UK retailers suffer joint-worst October on record: CBI

LONDON (Reuters) – British retailers reported their joint-worst October for sales volumes on record and they expect another difficult time in November as households struggle with the higher cost of living, a Confederation of British Industry survey showed on Thursday.

The CBI’s monthly retail sales balance, a gauge of sales over the year to October, slumped to -36 from -14 in September.

It marked the worst October reading since 2017 which at the time was the lowest reading for the month since records started in 1983.

Official data last week showed retail sales volumes dropped by 0.9% on the month in September, a much bigger decline than the 0.2% fall economists had forecast in a Reuters poll.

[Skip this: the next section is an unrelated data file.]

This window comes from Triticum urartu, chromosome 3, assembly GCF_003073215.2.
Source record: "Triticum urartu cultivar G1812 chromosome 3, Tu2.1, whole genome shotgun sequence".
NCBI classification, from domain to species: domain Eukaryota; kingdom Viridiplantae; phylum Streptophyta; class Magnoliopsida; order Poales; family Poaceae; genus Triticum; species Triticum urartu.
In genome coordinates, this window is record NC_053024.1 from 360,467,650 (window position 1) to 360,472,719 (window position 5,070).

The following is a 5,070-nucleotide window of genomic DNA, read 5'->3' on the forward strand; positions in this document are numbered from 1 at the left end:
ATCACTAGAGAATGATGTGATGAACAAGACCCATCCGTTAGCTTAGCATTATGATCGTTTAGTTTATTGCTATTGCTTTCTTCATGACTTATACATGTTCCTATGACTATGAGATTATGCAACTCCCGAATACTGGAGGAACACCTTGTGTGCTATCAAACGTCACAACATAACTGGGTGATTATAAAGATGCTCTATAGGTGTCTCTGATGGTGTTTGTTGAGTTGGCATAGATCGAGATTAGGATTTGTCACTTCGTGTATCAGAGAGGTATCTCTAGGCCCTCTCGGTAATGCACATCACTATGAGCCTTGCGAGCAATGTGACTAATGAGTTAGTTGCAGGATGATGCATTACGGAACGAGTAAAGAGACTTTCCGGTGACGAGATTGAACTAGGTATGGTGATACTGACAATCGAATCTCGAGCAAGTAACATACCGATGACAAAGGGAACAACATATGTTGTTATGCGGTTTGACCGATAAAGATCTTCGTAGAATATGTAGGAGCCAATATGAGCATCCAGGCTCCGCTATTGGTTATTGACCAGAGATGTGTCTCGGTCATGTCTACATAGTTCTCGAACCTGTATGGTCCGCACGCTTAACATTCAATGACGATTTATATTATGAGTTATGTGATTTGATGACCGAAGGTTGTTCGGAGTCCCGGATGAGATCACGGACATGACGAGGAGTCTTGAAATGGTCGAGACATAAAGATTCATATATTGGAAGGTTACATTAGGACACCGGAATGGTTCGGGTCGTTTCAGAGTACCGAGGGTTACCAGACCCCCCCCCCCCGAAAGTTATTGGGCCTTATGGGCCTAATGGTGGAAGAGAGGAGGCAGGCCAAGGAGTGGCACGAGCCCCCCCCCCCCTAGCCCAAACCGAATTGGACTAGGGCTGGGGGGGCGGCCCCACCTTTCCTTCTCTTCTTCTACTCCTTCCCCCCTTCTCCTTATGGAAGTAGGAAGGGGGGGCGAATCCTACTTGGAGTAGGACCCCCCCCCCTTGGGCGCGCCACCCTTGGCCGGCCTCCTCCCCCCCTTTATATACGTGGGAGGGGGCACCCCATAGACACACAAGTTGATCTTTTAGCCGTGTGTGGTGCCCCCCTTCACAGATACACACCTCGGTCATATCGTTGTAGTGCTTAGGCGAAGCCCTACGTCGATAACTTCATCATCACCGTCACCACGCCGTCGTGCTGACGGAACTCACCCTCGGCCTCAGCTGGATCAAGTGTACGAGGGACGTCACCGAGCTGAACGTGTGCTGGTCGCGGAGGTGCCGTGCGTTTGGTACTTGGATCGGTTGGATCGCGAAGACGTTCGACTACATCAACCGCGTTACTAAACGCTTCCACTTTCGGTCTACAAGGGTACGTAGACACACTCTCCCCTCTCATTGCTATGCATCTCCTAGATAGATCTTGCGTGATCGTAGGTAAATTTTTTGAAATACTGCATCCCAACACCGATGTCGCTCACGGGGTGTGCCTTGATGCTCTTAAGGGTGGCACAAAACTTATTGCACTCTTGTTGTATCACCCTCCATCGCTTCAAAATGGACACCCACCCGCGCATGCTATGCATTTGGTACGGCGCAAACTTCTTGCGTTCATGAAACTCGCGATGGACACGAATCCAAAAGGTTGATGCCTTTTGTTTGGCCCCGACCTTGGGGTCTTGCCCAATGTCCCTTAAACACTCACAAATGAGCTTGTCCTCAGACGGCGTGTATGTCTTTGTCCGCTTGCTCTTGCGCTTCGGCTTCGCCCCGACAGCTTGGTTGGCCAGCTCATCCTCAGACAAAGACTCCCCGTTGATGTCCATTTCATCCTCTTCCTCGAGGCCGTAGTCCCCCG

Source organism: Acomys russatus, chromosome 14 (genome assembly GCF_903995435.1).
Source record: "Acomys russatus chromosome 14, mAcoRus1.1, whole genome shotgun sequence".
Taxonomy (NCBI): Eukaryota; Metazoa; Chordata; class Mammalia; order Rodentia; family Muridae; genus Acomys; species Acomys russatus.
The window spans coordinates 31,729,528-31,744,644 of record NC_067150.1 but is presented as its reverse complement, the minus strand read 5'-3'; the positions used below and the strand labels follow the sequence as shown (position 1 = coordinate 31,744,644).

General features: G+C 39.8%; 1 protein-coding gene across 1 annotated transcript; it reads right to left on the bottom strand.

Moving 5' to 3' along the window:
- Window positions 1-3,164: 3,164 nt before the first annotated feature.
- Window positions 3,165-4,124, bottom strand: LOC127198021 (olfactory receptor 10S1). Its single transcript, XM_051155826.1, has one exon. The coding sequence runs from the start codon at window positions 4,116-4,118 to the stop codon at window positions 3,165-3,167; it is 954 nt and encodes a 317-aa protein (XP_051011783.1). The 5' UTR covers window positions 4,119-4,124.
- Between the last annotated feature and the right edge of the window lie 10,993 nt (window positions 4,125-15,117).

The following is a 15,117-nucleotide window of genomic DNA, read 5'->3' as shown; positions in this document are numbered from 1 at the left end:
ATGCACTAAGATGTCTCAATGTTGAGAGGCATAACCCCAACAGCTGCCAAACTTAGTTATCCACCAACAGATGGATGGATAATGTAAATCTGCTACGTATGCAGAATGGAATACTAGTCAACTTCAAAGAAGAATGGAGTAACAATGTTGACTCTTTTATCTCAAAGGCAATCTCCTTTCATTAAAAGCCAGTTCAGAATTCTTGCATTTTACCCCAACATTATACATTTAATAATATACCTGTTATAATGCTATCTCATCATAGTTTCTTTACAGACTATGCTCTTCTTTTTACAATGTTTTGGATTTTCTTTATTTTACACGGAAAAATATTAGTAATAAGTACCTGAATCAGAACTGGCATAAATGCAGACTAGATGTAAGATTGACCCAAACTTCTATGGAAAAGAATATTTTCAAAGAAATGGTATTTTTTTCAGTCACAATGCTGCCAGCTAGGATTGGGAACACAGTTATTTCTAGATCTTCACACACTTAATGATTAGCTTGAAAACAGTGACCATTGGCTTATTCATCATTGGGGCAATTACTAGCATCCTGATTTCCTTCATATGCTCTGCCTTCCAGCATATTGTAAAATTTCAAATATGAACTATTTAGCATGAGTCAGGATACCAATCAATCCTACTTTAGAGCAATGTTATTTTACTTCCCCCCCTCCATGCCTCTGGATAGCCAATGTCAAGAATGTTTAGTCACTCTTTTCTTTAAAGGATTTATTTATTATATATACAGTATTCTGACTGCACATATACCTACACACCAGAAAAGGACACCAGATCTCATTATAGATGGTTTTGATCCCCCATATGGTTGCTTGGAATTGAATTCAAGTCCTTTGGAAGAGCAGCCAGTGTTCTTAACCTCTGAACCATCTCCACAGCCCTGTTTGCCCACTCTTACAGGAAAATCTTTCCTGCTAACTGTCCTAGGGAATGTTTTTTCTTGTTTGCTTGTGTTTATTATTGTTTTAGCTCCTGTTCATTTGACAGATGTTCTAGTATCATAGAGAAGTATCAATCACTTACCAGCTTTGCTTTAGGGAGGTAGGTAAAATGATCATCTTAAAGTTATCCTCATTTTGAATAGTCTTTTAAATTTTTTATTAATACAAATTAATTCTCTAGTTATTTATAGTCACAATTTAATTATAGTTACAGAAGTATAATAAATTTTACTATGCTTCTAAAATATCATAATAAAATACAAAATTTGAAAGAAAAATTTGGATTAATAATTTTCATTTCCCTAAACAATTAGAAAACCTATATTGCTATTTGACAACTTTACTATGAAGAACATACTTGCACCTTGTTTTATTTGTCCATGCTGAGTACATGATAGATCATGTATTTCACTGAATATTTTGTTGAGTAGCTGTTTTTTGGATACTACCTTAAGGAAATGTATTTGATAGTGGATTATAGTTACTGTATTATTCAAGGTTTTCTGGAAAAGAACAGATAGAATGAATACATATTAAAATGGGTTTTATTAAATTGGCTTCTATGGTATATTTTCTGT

The CBI survey, which is not seasonally adjusted, showed retailers cut orders to suppliers this month and expect to do so again in November.

Overall the survey added to a string of downbeat business surveys that point to stagnation, or even a shallow downturn, in economic output.

“As the festive period approaches, the retail sector remains in a perilous position,” said Martin Sartorius, principal economist at the CBI.

“Sales volumes have been falling year-on-year for six months in a row, as cost-of-living concerns and higher interest rates weigh on consumer spending.”

Earlier on Thursday, the Institute of Chartered Accountants in England and Wales warned that high interest rates were also increasingly affecting companies, with business confidence falling in the third quarter.

More than a fifth of companies surveyed – a record – said bank charges were now a concern.

The Bank of England looks set to keep interest rates on hold next week but also stress that it is far from relaxing its fight against Britain’s high inflation rate, despite growing worries about a recession.

(Reporting by Andy Bruce; Editing by William Schomberg and William James)